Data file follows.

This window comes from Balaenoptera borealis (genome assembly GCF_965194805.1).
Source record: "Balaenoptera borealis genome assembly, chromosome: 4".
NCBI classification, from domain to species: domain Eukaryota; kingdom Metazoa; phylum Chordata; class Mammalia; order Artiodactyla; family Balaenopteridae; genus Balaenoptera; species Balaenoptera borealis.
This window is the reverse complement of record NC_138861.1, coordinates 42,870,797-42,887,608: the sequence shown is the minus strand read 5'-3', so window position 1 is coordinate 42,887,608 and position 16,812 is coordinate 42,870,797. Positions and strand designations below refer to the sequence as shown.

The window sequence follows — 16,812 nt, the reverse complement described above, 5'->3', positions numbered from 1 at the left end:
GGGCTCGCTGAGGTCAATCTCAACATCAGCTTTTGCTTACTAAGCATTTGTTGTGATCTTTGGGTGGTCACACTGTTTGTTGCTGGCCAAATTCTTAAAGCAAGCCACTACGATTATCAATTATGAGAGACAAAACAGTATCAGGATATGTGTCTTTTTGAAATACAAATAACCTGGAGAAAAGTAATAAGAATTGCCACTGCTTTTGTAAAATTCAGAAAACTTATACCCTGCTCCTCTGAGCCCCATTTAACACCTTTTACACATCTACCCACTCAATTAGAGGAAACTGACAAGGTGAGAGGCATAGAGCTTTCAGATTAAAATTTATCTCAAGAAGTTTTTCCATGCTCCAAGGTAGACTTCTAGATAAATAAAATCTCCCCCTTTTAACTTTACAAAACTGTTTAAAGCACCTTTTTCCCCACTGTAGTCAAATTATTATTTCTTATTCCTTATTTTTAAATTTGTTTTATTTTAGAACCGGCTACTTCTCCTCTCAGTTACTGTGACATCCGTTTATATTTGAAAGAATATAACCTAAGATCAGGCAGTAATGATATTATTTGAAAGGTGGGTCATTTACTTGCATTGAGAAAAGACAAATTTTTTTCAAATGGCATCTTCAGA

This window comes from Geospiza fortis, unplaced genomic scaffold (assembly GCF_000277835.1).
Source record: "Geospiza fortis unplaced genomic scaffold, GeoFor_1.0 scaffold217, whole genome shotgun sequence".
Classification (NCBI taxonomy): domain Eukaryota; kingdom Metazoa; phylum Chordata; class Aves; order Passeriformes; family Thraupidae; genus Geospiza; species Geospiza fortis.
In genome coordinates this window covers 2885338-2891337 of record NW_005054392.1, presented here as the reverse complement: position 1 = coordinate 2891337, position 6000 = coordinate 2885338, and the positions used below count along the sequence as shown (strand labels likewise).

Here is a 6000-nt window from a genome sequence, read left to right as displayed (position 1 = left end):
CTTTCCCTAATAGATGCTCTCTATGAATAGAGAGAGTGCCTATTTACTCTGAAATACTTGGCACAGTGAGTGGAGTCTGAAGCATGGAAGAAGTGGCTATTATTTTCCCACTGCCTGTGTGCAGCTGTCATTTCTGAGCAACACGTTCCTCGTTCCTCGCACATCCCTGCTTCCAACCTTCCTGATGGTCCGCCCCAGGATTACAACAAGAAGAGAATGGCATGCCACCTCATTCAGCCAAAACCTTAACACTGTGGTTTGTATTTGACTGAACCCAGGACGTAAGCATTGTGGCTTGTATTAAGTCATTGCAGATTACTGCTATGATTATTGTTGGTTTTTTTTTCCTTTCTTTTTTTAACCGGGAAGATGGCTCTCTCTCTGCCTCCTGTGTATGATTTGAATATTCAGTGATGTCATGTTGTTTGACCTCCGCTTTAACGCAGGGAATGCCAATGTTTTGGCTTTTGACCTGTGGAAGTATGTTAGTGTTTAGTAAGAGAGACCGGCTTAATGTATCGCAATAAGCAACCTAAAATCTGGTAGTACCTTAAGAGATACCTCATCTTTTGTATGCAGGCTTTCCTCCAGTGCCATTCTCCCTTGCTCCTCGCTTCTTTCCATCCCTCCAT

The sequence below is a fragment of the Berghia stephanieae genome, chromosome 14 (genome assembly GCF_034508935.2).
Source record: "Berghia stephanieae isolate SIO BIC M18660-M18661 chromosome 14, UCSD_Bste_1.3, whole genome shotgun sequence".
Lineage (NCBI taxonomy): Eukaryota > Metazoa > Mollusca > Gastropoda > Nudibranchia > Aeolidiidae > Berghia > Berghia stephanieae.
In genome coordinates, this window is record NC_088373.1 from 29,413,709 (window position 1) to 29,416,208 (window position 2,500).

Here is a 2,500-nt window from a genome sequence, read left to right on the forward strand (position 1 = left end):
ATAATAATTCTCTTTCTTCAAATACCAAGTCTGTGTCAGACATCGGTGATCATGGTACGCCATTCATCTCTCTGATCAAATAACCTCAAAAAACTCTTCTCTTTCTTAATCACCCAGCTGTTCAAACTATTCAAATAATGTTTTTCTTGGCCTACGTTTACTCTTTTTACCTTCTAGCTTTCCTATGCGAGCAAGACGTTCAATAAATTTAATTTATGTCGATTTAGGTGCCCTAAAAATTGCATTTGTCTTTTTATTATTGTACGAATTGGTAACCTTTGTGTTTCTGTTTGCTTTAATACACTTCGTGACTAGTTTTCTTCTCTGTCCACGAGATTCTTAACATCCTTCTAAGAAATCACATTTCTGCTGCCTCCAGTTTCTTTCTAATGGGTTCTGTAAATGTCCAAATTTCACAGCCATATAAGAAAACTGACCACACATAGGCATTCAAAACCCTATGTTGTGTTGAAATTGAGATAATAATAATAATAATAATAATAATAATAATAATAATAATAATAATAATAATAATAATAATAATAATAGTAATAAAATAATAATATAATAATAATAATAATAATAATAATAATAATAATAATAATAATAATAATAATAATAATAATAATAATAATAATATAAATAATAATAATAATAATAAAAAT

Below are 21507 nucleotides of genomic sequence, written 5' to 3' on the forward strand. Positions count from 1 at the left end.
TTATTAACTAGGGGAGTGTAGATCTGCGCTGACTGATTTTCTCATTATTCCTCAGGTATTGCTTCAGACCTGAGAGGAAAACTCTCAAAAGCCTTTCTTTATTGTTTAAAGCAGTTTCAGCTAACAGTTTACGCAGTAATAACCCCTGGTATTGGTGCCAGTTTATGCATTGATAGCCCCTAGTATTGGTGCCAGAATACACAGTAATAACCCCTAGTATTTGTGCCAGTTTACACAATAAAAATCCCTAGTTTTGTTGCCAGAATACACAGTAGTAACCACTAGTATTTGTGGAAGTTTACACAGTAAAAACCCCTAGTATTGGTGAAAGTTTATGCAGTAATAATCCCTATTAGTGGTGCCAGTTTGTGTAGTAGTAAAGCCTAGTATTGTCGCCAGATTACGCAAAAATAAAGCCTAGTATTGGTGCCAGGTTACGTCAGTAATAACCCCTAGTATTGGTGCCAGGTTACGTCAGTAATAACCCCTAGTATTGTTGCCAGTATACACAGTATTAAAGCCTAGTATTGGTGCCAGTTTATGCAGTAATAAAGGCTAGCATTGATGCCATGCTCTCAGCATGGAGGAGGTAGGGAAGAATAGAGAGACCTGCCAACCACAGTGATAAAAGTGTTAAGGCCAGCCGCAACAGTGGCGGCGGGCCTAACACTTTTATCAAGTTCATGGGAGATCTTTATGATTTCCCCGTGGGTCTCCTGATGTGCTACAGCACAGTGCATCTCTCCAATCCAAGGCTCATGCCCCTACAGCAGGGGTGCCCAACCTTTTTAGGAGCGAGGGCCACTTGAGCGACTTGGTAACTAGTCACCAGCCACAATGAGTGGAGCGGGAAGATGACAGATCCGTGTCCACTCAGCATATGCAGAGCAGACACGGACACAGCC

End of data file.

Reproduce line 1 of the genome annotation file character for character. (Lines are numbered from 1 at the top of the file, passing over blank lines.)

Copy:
This window comes from Balaenoptera borealis (genome assembly GCF_965194805.1).